Once regarded as one of the most highly valued unicorn companies, the last year has been a rough ride for co-working giant WeWork. In an interesting turn of events, Executive Chairman Marcelo Claure revealed in a recent interview that the long beleaguered company is on a faster track to profitability than once thought. Claure, the former Sprint CEO who joined WeWork’s parent company SoftBank in 2018, told the Financial Times that WeWork expects to be cash-flow positive in 2021, a first stop on the road to turning actual profits.
LinkUp dove into WeWork’s jobs data last fall, when every day seemed to bring the company more bad news. After publicly filing their IPO paperwork in August, WeWork immediately began to experience challenges in the face of investor and media scrutiny. Concerns were raised not only about WeWork’s shaky path to profitability, but also about questionable behavior by its leader, CEO and cofounder Adam Neumann.
At the time, WeWork’s job listings rose and fell in lockstep with its valuation and capital – with a much publicized 78% drop in valuation in 2019, its job listings dropped 22% as well. Things went from bad to much, much worse, ending in the removal of Adam Neumann as CEO, and an indefinite delay of its initial public offering.
In October, main investor SoftBank stepped in to right the ship with a $5+ billion bailout. Though, to be fair, the ship is now more of a dingy. Deep cuts followed, with Claure stating the company has shrunk its headcount from 14,000 to 5,600, while divesting other assets including major Manhattan leases and Flatiron School, WeWork’s coding bootcamp.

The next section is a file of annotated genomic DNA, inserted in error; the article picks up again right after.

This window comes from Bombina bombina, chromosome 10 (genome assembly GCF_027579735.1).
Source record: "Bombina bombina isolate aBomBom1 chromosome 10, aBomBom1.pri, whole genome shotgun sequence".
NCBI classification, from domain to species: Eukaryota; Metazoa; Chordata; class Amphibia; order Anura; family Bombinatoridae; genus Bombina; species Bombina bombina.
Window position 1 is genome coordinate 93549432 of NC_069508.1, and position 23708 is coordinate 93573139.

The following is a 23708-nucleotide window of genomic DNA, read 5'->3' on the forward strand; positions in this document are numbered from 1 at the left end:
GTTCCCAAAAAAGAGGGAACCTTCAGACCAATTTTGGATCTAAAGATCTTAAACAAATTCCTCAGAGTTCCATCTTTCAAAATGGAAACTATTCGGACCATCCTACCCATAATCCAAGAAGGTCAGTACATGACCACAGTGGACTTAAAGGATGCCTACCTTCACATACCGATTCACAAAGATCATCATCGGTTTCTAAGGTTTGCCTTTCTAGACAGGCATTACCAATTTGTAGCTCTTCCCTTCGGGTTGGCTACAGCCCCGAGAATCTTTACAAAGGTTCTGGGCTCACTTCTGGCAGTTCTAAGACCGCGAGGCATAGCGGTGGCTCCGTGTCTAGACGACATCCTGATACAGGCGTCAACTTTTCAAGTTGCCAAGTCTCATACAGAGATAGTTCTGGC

You can clearly see this saga play out in active job listings, with a massive drop from September to November of 2019. The beginning of 2020 saw some stabilization, followed by another steep drop in March. Current active job listings can be counted on one hand, with just two open jobs showing up as of this week.
Though more steep declines in job listings were seen as COVID took hold, some speculate the pandemic may ultimately benefit WeWork’s long-term. With the pandemic-induced recession causing a drop in new commercial leases, WeWork anticipates large corporations will look for smaller leases to create satellite offices in areas where their employees have worked from home since March. Even as a controversy over rent charges during the pandemic has made headlines, Claure said revenue has held steady.
We’ll keep an eye on WeWork to see how the co-working company fares as our move away from traditional office environments continues to play out; and whether we continue to see the same relationship between job listings and valuation.
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